That the platform’s reviews are often outdated and far less insightful than what is found on TripAdvisor is not the point, he said. Reviews are a major priority for Google, so it’s likely the company will find ways to drive more user-generated content.
“We need to pay attention to Google reviews,” he said.
That means paying attention to the platforms on which those reviews are made: Google+ and Google Places.
recently merged those channels and is seeing good results.
“As a business, we took the proactive steps of merging our Google Places profile with Google+ in order to optimize our Google presence for local, social and mobile search,” Wotton said.
Marketers can’t simply create a Google+ account and be done with it, however, she said. Similar to Facebook or Twitter, the platform needs a constant stream of fresh content.
5. Optimize Facebook for Graph Search
Recent changes to Facebook has made the social network more important as a marketing tool. Graph Search, for instance, is like a search engine within a user’s friend network, Craig explained.
For instance, a user can use Graph Search to look for friends who have “liked” hotels in Moscow. “You want your hotel to show up in relevant searches,” he said.
How? The more guests who visit a hotel’s Facebook page, leave comments, take photos and mention your page elsewhere, the more likely it will show up in Graph Search.
6. Engage your guests visually and interactively
“The ol’ saying is that a picture is worth a thousand words,” but no one is quite sure how many words an Instagram photo or Pinterest posting is worth, Cole said.
Four Seasons Hotels and Resorts is pushing that potential answer to its highest value with its “Pin. Pack. Go” campaign on Pinterest
. Prospective guests can put together a Pinterest board, share it with a Four Seasons
property, and have a property representative respond to individual posts with recommendations about food, accommodations and activities in a given destination.
The program seamlessly combines a visually driven platform with high levels of customer engagement, Cole said.
As a “visual” aside, Craig also suggested pictures and videos have consistent hash tags, key words and descriptions to drive more awareness across multiple platforms and online conversations.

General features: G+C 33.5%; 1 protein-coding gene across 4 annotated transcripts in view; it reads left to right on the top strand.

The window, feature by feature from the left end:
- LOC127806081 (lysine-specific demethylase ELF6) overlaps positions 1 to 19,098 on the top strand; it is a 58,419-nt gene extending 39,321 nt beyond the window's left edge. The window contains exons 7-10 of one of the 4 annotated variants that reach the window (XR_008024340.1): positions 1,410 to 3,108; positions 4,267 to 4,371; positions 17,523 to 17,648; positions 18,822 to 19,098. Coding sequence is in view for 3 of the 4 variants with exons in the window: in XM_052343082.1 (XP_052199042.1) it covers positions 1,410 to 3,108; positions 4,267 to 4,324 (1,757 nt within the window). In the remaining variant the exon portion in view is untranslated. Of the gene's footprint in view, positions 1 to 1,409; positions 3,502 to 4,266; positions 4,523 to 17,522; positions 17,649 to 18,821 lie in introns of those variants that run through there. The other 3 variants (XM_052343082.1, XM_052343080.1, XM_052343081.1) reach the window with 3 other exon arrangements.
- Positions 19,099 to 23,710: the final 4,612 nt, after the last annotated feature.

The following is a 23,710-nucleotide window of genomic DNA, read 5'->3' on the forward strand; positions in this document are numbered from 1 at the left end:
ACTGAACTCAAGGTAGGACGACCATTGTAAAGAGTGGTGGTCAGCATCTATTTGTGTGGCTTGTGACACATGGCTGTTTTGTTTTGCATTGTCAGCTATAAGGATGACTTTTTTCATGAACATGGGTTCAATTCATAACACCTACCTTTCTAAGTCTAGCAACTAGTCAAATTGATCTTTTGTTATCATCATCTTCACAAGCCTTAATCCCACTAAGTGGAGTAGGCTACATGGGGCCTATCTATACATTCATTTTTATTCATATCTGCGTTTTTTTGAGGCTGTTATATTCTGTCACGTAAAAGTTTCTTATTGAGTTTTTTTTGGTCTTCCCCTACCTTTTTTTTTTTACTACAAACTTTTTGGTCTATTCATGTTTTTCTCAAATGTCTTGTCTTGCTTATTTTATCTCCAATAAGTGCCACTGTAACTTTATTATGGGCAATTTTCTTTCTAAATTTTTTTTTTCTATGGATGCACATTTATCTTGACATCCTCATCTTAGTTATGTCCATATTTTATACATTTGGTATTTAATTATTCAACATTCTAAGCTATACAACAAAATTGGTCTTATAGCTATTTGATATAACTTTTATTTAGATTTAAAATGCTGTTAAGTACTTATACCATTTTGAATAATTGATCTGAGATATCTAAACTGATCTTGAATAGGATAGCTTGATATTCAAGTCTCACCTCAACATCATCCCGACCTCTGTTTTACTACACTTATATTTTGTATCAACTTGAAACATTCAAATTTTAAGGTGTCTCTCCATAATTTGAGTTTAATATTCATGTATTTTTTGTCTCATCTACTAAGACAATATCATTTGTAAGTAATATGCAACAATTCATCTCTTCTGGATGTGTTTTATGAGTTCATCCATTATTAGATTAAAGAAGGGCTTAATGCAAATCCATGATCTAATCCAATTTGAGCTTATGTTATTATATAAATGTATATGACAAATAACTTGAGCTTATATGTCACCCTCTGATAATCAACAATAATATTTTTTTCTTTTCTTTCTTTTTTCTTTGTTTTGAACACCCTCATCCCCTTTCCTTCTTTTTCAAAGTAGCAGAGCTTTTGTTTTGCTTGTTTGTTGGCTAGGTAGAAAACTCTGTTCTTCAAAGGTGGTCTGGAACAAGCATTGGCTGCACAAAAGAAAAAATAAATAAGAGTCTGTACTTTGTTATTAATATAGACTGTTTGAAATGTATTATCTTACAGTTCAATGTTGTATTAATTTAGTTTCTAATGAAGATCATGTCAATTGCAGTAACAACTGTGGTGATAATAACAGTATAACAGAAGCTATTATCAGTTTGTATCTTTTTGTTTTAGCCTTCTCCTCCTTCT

7. Make your website a social hub
Red Carnation dabbles in myriad social media platforms. To leverage the power and capabilities of each on the company’s most powerful asset, www.redcarnationhotels.com, the company uses a third-party solution that collects it all and seamlessly reproduces it on their website.
The resulting “Get Social
” page allows guests to quickly see all Red Carnation’s social media content in one place. It also plays into Google’s algorithm to drive higher organic search results.
“We can get distracted by social networks … but our website remains the primary means of promoting our business online. It needs to become a living, breathing entity with integrated earned content,” Craig added.
8. Manage guest expectations
Gutman is quick to admit some of the rooms in the Library Hotel Collection
are quite small. She markets them as such, calling them “petite.”
“We do our best to ensure that the people when they see our description and our website … it’s as authentic and honest as possible,” she explained.
Online marketing should be as transparent as possible, Gutman said. Better to be honest and upfront than to fool guests at point of purchase and have them tweet their discontent when they arrive on property.
“I’ve disarmed them with my painfully honest description. … I’d rather they be happy somewhere else than be unhappy at our hotel,” she said.
9. Use social media for service
Social media has become an important customer service channel, Craig said.
“We talk a lot about the importance of reading and responding to guest reviews on TripAdvisor especially. But now what is equally important is to make sure we are listening and responding in real time, 24 hours a day to content posted about our hotels throughout all the social channels,” Wotton said.
If a hotel’s phone rang at 3 a.m. with a guest complaint, it likely would not go unanswered. A direct tweet should be treated the same way, she said.
Some hoteliers might not have the necessary resources to monitor all channels all the time, but there are helpful third-party tools that exist, she added.
10. Measure performance
“Most importantly, measure performance,” Cole said. “You don’t know if you’re doing well or not unless you have your goals quantified.”